Mark Wotton mwotton at gmail.com
Thu May 24 17:36:26 UTC 2018

```there are a few things you can do.

I ran it locally and got 3s cpu time and 3gb of allocation, more or less.

first off, your subset implementation computes the subsets twice.
taking that off took it down to 2s.

After that it's mostly in the Set implementation. Using Map a ()
bit more efficient (going over the two data structures once only)

```
module Main where

import Data.List
import Data.Map.Strict (Map)
import qualified Data.Map.Merge.Strict as Map
import qualified Data.Map.Strict as Map

nearest_k :: (Ord a) => Int -> [(Map a (), v)] -> Map a () -> [(Map a (), v)]
nearest_k k bs b = take k bs' where
bs' = sortOn (hamming b) bs

hamming :: (Ord a)=> Map a () -> (Map a (), v) -> Int
hamming x (y, _) = hamming_distance x y

hamming_distance :: (Ord a)=> Map a () -> Map a () -> Int
hamming_distance xs ys = Map.size (Map.merge Map.preserveMissing
Map.preserveMissing (Map.zipWithMaybeMatched (\_ _ _ -> Nothing)) xs
ys)

subsets :: [a] -> [[a]]
subsets []  = [[]]
subsets (x:xs) = let rs = subsets xs in rs  ++ map (x:) rs

int_lists :: [[Int]]
int_lists = subsets [1..20]

values :: [(Map Int (), Int)]
values = map f (zip [1..] int_lists) where
f (i, x) = (Map.fromList(zip  x (repeat ())), i)

test = nearest_k 8 values (Map.fromList (zip [1,2,3] (repeat ())))

main = print test
```

that took it to 1s, and now profiling indicates more than half the
time is spent in generation of the test values, so I'll leave it
there.

I think if you wanted to do better than this you'd have to do some
algorithmic changes - for instance, once your worst candidate is n
steps away, you can stop calculating the hamming distance for anything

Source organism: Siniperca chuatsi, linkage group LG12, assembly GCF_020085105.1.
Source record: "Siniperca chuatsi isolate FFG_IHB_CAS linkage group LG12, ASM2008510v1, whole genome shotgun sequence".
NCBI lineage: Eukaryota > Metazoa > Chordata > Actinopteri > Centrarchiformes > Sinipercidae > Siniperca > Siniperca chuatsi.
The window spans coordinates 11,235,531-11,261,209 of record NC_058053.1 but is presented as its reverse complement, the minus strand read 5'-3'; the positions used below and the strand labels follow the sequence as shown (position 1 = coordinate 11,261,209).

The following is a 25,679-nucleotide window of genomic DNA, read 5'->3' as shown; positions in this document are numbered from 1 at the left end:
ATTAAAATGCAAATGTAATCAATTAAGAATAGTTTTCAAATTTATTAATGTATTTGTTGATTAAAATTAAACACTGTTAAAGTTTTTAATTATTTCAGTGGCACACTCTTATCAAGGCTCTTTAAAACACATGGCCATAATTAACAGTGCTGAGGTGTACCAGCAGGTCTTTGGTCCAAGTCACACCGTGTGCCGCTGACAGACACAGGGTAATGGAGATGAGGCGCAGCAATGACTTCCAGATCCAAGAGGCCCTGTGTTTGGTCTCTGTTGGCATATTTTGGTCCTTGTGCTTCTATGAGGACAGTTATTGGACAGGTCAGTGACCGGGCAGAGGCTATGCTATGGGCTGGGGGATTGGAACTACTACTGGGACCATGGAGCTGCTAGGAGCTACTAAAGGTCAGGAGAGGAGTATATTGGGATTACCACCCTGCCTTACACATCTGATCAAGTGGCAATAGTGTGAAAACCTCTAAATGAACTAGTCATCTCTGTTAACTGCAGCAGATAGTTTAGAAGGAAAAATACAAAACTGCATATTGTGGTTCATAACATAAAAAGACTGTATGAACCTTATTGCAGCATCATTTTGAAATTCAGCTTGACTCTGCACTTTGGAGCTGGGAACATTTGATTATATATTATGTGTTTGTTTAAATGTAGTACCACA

else once it's > n, as it can't contribute usefully to the nearest
neighbours.

cheers,
Mark

On Thu, May 24, 2018 at 12:15 PM, Richard Evans
<richardprideauxevans at gmail.com> wrote:
>
> Given a set of sets, and a particular target set, I want to find the sets
> that are nearest (in terms of Hamming distance) to the target set.
>
> I am using the following code:
>
> import Data.List
> import qualified Data.Set as Set
>
> nearest_k :: Ord a => Int -> [(Set.Set a, v)] -> Set.Set a -> [(Set.Set a,
> v)]
> nearest_k k bs b = take k bs' where
>     bs' = sortOn (hamming b) bs
>
> hamming :: Ord a => Set.Set a -> (Set.Set a, v) -> Int
> hamming x (y, _) = hamming_distance x y
>
> hamming_distance :: Ord a => Set.Set a -> Set.Set a -> Int
> hamming_distance xs ys = Set.size (Set.difference xs ys) + Set.size
> (Set.difference ys xs)
>
>
>
> subsets :: [a] -> [[a]]
> subsets []  = [[]]
> subsets (x:xs) = subsets xs ++ map (x:) (subsets xs)
>
> int_lists :: [[Int]]
> int_lists = subsets [1..20]
>
> values :: [(Set.Set Int, Int)]
> values = map f (zip [1..] int_lists) where
>     f (i, x) = (Set.fromList x, i)
>
> test = nearest_k 8 values (Set.fromList [1,2,3])
>
> ----
>
> This works ok for the test above (with sets of ints), but is rather slow in
> my actual application (in which the sets are large sets of ground atoms of
> first-order logic). Is there some major optimization I should be doing here?
>
> thanks,
> Richard
>
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